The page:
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“To be, or not to be, that is the question. Whether ‘tis nobler in the mind to suffer the slings and arrows of outrageous fortune, or to take arms against a sea of troubles and by opposing end them.”
Though written centuries after the death of Achilles, this quote from Shakespeare’s “Hamlet” speaks honestly of his life. The epic poem, “The Iliad” of Homer, is a story of the journey of his soul, and his attempts to escape his fate. He questions his fate set out for him by the gods, pondering whether or not he should die for the sake of war, and it is by this questioning of the divine judgment of the gods that he brings doom upon himself. It is known by himself, and by the gods, that he is to live a short, but glorious life, however it is not known how or when his life will come to an end. Achilles himself, wishes to live one of longevity without great glory, and therefore tries to escape his lot in life. Is it just for him to give his life for war, or should he live a life to satisfy himself? Throughout the “Iliad”, Achilles’ actions bring his eventual doom closer to reality than perhaps may have been planned.
“Sing, goddess, the anger of Peleus’ son Achilles and it’s devastation which put pain thousandfold upon the Achaians.” The wrath of Achilles begins in Book One of “The Iliad.” Agamemmnon, leader of the Greek army, takes Achilles booty prize, Briseis to replace his own concubine, Chryses, daughter of a priest of Apollo, who was returned to end the plague put on his people by the angry god, Apollo. Achilles feels unappreciated for all that he does for the army when Agamemmnon takes his girl to be his own. He leaves the army because he feels that the king has disrespected him. Thus begins the onset of his doom; by not fighting, and continuing to refuse to do so until after the death of his best friend, Patroklos, he defies his fate.
Once having decided to leave the fighting, he goes to speak to his mother, Thetis. He asks her to ask Zeus to allow the Trojan army to take over the fighting so that the Greeks realize how much they need him, and for them to come to an appreciation for him. Through his concern for his own ego, it is appearant to the reader that, knowing his fate, Achilles will do all that is in his power to stop the fate, or his doom, from being played out. It is also known that the gods do not favour those who try to defy them. Achilles does this, and his doom escalates throughout the poem.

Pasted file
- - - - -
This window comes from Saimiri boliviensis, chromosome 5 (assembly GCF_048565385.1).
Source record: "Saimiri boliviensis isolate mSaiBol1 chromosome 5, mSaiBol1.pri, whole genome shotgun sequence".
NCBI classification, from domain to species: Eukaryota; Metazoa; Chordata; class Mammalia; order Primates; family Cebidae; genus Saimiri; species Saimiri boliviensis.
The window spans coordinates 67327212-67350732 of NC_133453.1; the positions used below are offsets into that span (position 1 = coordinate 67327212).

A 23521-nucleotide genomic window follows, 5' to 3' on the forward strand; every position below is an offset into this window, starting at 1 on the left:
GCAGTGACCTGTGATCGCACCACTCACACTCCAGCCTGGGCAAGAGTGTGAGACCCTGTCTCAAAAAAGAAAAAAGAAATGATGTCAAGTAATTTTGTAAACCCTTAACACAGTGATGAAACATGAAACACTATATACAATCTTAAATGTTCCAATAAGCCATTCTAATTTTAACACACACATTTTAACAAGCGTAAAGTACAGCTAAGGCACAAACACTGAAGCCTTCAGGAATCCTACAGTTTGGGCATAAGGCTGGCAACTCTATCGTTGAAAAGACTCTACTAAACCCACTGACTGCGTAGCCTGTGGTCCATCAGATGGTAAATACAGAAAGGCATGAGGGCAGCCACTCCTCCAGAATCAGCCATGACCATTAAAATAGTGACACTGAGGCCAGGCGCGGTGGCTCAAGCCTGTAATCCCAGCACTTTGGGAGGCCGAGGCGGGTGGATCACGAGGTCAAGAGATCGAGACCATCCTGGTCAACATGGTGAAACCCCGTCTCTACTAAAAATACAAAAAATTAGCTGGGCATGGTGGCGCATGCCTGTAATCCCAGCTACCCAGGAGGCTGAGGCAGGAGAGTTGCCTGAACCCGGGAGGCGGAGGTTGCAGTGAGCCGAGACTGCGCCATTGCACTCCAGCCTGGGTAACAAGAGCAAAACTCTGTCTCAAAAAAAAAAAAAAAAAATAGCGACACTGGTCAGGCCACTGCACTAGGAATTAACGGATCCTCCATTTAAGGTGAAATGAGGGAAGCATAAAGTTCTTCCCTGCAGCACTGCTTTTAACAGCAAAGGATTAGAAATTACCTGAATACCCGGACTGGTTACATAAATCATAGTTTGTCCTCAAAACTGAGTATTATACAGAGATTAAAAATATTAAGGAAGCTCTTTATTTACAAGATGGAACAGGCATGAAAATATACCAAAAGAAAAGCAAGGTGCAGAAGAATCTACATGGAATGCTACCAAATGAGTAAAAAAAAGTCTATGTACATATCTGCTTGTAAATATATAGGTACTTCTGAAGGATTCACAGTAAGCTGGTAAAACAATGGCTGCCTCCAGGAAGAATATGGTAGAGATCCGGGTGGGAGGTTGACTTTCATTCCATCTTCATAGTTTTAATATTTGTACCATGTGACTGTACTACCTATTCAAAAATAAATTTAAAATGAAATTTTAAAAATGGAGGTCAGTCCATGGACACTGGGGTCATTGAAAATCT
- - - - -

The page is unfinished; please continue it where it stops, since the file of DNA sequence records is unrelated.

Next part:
As the poem, and the war progress, the Greeks find themselves without their greatest warrior, Achilles, and are under attack by the Trojans, due to the god’s intervention on Achilles’ behalf. Agamemmnon sees how beneficial Achilles is to the army and sends some of his men to beg for his return. It is in the ninth Book of the poem that the Greeks offer to him many riches in exchange for his return to battle. He refuses their offers and relates to them,
“Fate is the same for the man who holds back, the same if he fights hard. We are all held in a single honour, the brave with the weaklings. A man dies still if he has done nothing, as one who has done much”
It is shown through this quote that he believes his life is more valuable than for it to be given up for the sake of battle. He has chosen to be content with living his life quietly for a long time, and is encouraging others to consider this life style as well. He attempts to run away from his fate by retiring from battle, and though his own selfishness, he brings on his damnation.
It has been said that it is difficult to change a person once they have made up their mind to do something. After refusing in Book Nine to return to battle, Achilles watches as his army loses again and again to the powerful, divinely driven Trojans. He, and his best friend and
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Trojans, Achilles, Iliad, Hector, Thetis, Trojan War, Peleus, Achilles and Patroclus, Troilus
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